Early last year many members of the newspaper industry nationwide became more than a little bit frustrated by the never-ending flow of negative, doom and gloom stories swirling around our industry, and some people decided to fight back.
Donna Barrett, president and chief executive officer of Alabama-based Community Newspaper Holdings Inc., which owns 89 community dailies, worked with a group of newspaper publishers to launch the Newspaper Project - a Web site that tells the other side of the story - that newspapers will survive.
Other initiatives including the Committee for Sustainable Journalism, The Next Newsroom Project, and ReInventing Classifieds, were launched by other groups of newspaper publishers who acknowledge the challenges facing the newspaper industry in today’s rapidly changing media world, but who reject the notion that newspapers - and the valuable content that newspaper journalists provide - have no future.
So the New York Press Association board of directors decided that New York’s newspapers should throw our collective hats into the ring and mount a concerted effort to provide a more balanced perspective on what’s happening in the newspaper industry, and to remind people that accurate, fact-checked newspaper reporting remains essential to our democratic system of government, serving as a watchdog against corruption and government secrecy and as a provider of information that helps ordinary citizens to make informed decisions.
So we teamed up with one of the most creative advertising agencies in New York City and separately partnered with one of the most savvied public relations firms in the City and we developed a plan to address the continuing drama.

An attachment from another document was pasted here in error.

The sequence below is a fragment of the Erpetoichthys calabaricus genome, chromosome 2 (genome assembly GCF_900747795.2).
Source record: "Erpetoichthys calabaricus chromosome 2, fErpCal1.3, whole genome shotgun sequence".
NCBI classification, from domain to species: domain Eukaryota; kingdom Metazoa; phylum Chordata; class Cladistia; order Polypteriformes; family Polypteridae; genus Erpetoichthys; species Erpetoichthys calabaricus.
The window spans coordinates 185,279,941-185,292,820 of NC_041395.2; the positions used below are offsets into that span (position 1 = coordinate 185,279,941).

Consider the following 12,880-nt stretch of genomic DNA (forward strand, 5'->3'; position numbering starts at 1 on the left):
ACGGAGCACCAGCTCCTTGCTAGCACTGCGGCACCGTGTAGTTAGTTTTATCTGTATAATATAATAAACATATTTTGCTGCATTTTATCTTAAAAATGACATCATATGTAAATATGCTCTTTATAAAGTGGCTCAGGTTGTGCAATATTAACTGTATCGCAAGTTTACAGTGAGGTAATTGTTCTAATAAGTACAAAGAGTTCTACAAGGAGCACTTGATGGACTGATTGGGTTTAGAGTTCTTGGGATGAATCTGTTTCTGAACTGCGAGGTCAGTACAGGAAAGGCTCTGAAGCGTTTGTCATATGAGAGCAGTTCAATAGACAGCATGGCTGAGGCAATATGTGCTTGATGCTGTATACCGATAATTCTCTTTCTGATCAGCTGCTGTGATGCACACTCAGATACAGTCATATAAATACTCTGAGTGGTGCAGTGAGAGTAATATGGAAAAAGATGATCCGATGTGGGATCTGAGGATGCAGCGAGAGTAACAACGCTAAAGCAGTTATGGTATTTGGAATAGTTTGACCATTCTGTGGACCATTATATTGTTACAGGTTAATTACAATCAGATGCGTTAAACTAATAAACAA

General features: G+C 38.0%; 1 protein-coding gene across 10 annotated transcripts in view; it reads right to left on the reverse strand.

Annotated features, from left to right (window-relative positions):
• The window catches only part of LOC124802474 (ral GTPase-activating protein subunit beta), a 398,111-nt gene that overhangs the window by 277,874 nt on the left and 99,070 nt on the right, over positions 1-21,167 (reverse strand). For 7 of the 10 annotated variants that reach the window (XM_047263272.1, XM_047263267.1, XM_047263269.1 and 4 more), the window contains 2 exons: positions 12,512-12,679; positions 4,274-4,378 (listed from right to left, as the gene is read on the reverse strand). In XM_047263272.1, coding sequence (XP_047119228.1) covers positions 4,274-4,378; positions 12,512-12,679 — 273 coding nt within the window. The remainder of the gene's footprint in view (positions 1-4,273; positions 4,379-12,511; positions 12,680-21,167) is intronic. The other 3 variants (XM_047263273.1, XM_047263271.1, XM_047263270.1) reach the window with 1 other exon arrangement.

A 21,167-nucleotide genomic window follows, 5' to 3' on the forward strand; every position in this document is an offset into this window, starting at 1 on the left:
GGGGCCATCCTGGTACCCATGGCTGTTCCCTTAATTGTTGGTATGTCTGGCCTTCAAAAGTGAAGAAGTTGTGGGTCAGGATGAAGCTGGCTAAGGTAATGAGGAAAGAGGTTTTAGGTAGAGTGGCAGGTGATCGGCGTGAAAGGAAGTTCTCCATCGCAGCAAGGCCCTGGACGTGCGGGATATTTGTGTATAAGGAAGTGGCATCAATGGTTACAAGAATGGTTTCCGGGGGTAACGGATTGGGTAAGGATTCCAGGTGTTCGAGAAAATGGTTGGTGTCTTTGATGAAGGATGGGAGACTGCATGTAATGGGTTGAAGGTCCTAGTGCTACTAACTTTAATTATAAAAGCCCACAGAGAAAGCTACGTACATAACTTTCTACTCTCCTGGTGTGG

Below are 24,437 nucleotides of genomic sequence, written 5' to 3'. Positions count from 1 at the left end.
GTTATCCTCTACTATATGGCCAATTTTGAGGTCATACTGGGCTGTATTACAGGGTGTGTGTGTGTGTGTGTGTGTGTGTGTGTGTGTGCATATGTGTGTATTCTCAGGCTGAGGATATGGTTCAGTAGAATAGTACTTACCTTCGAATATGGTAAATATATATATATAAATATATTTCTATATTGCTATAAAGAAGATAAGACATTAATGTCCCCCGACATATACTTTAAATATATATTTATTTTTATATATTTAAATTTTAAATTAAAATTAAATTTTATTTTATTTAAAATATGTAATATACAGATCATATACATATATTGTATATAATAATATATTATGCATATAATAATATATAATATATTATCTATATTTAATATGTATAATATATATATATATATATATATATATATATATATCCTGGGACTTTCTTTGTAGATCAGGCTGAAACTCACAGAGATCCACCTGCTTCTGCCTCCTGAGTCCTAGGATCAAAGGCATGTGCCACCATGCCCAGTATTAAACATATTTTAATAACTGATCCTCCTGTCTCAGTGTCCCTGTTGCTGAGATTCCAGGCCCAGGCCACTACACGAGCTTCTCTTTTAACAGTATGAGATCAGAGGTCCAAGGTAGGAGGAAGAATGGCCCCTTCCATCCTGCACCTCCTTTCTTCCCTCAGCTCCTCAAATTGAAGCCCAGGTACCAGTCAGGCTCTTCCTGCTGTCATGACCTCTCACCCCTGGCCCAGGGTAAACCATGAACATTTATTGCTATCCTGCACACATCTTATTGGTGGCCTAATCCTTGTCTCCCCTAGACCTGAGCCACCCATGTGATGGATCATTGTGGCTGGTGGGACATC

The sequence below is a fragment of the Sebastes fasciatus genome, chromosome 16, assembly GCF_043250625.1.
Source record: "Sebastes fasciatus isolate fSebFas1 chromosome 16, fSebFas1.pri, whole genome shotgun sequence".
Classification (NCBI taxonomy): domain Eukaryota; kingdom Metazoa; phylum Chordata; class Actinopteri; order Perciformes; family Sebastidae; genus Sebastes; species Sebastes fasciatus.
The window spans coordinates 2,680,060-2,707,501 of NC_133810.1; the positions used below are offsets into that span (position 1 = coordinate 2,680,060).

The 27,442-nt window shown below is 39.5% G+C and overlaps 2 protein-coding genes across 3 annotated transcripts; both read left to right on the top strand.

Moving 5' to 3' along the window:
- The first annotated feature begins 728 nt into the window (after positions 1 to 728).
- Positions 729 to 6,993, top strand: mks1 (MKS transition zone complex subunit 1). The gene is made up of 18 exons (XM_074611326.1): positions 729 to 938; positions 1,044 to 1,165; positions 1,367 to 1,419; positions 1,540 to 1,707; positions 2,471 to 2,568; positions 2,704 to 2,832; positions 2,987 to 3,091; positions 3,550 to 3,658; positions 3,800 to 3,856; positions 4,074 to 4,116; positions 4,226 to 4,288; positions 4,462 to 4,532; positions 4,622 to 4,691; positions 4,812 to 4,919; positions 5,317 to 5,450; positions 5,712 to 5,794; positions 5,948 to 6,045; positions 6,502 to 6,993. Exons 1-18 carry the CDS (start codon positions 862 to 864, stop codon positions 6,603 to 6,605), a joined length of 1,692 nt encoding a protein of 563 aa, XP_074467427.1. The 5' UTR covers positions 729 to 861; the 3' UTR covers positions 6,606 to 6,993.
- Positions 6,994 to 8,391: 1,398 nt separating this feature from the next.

The steady drumbeat in our planned year-long advertising and public relations campaign is that newspapers’ value to the community remains strong.
Before we outline the nuts and bolts of the plan, let me share with you a few facts about New York’s newspapers:
New York’s community newspapers generate almost $1B in annual revenues;
employ more than 10,000 people,
generate more than $500M in annual payroll dollars;
pay property taxes in several hundred municipalities,
provide health insurance for thousands of workers and their families,
purchase office supplies, equipment, utilities, and spend more than $35M annually with local post offices for the delivery of New York’s community newspapers.
You might be interested to know that in January, 2000, NYPA’s database listed 588 weekly community newspapers, including 49 culturally specific newspapers.
Total distribution was 7.2M -
3.9M free distribution and
In January, 2010, NYPA’s database lists 727 weekly community newspapers, including 129 culturally specific newspapers, and total distribution is 11.6M.-
379 paid circulation newspapers with a total distribution of 3.8M
348 free distribution newspapers with a total distribution of 7.7M
These numbers do not include pennysavers or shoppers.
In addition, 55 paid circulation daily newspapers are published in New York, with a combined distribution of 5M
3 free distribution dailies are published in NYC with a combined distribution of 571,000
129 culturally specific newspapers published in NY have a combined distribution of 4.2M